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St. Bernard’s Elementary at 130th

Posted By September 30, 2016 | 4:36 pm | Lead Story #2
Lector Abigail Huse does a Scripture reading at the 130th anniversary Mass.
Lector Abigail Huse does a Scripture reading at the 130th anniversary Mass.

By Tanya Connor | The Catholic Free Press

FITCHBURG – St. Bernard Elementary School celebrated its 130th anniversary Sunday with a lesson – for teachers.
Bishop McManus taught it through his homily at a Mass at St. Bernard Parish at St. Camillus de Lellis Church. Students served in various roles and the religious sisters who started the school were honored, with present-day members carrying forward symbolic gifts.
“In a very special way, I welcome the Sisters of the Presentation of the Blessed Virgin Mary who join us this morning,” Deborah W. Wright, principal, said in her prepared welcome. “This is their anniversary, too.”
In 1886 the parish, under Father Philip Garrigan’s leadership, sought to educate its children, she said. At his invitation, several of the sisters, who had come to New York City from Ireland, came here. They began the school and their own foundation in New England. Soon there were a boys’ school and a girls’ school beside the church on Water Street. img_6235reception
Indifference to suffering is a grave sin, and when there was a need 130 years ago, the sisters responded, said Father Joseph M. Dolan, St. Bernard’s pastor. Educating is a spiritual work of mercy, an act of love, he said, and spoke of how sisters and laity have blessed people of St. Bernard’s, Fitchburg and Worcester County.
Sunday they were also celebrating the 50th anniversary of the current school building on Summer Street, he said.
The trowel used for its 1966 dedication was brought forward in the offertory procession. So were textbooks, attendance records from 1966, the school bell still rung at recess, and a newly begun Book of Remembrance, Ms. Wright noted. The book starts with the Sisters, Father Garrigan and parishioners “because without all of these people we would not be here,” she said.
Another offertory gift was a statement of purpose displayed in Catholic schools throughout the Diocese. It says Christ is the reason for the school, “the unseen but ever present teacher … the model of its faculty and the inspiration of its students.”
Bishop McManus told the teachers, all of whom Ms. Wright said were present, that the nature and purpose of their ministry in a Catholic school is not only to teach with professional competence but to provide students with a vision of life and reality as God sees them. They are to teach from a divine perspective because much of what youth see in the world is shallow, vulgar, violent and sometimes borders on the hopeless, he said. He said the Church has schools to provide an alternate vision of what is ultimately important: peace and joy in this life and eternal happiness in the life to come.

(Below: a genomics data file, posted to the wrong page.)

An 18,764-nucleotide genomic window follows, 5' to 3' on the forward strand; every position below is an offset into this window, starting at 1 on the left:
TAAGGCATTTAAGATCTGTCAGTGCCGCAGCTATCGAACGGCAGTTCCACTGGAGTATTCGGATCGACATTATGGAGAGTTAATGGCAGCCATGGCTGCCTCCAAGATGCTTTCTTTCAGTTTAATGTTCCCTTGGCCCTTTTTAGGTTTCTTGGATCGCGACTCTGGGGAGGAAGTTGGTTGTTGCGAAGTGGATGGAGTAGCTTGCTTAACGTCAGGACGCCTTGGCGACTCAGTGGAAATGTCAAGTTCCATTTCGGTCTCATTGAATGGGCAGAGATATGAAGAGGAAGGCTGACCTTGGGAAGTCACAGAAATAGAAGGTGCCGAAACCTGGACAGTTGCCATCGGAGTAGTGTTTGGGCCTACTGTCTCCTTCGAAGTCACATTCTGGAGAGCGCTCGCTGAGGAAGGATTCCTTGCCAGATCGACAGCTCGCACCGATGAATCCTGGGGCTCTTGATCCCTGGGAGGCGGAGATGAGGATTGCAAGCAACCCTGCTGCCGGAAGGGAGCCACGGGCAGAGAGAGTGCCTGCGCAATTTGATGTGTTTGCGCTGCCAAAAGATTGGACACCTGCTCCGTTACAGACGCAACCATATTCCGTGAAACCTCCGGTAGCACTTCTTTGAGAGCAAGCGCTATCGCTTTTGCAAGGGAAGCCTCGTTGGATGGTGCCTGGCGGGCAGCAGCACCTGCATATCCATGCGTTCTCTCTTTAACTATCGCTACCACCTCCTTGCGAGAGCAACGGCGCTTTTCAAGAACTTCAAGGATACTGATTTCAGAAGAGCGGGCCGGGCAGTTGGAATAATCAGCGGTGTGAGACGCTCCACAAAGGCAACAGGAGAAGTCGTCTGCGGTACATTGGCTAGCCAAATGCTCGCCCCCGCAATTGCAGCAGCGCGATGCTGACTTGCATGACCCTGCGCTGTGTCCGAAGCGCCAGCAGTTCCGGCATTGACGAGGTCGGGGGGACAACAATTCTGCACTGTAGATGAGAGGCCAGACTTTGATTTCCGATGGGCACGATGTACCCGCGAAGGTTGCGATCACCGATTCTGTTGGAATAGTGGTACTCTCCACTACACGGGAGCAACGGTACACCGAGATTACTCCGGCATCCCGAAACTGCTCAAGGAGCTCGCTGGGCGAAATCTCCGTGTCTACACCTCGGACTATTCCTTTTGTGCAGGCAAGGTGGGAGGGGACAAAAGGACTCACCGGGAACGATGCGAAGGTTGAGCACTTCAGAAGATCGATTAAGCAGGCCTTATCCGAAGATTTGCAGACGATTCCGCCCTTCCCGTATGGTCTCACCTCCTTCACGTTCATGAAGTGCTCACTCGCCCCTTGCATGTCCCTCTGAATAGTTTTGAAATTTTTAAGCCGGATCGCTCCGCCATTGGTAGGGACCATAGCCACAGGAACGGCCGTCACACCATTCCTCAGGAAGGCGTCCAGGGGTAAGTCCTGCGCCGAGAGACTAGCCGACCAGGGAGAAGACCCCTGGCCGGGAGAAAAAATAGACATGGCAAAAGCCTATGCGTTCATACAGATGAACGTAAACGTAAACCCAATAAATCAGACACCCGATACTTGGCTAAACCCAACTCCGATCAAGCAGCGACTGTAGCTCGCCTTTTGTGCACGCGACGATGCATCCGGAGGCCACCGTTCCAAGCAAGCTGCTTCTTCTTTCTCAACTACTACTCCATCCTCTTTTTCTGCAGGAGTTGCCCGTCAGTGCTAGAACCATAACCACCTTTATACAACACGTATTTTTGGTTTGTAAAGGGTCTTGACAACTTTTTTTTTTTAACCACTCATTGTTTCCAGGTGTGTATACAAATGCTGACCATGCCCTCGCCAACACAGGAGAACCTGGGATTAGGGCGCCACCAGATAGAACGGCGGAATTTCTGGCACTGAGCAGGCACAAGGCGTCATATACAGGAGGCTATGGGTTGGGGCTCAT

This is what the prophet Ezekiel meant by God giving his people a new heart and a new spirit, the bishop said, adding that he hoped students will receive a spirit that will soar with hope and enthusiasm for what is good and true.
In today’s world of technology and mobility people seem to have lost common sense and the perspective that God is God and they are not, he said. But in a Catholic school they can learn about the good that God wants for them.
Bishop McManus said St. Bernard’s Elementary exists because of people who lived the commitment to its motto: Deeds not words.     The motto comes from the family motto of  Venerable Nano Nagle, foundress of the Sisters of the Presentation of the Blessed Virgin Mary.
At the reception after Mass, Christopher Brouillet, a member of St. Bernard’s Parish, told The Catholic Free Press he attended St. Bernard’s Elementary in grades 7 and 8, then St. Bernard’s High School.
“Looking back I appreciate the education I got,” he said. “It gave me a good foundation to get through the Marines.” He said he’s still in contact with several people who were his fellow students at St. Bernard’s.
“One of the things I like about the school is we have something called ‘Book Buddies,’” said sixth-grader Leah Alker, explaining that older students read to younger ones. That lets them practice their reading, among other things.
Her classmate Jennifer Allen said she likes how students get so much attention from teachers and get to know them and their fellow students, since classes are small.
“It’s a wonderful place to be – it’s a family,” said Margaret Maki, who has taught eighth grade there for more than 30 years. “I love my job. It doesn’t feel like a job.”
“It’s a great school, great faculty,” said Sister Pauline LeBlanc, a Sister of the Presentation of the Blessed Virgin Mary who just retired after 25 years as administrative assistant (and one year teaching there in the 1980s). “The faculty has been stable. We haven’t had a turnover in a long time.”
One of the sisters still serves there: kindergarten teacher Sister Irene Goguen, who just celebrated her 60th jubilee in religious life and is in her 38th year of teaching at St. Bernard’s.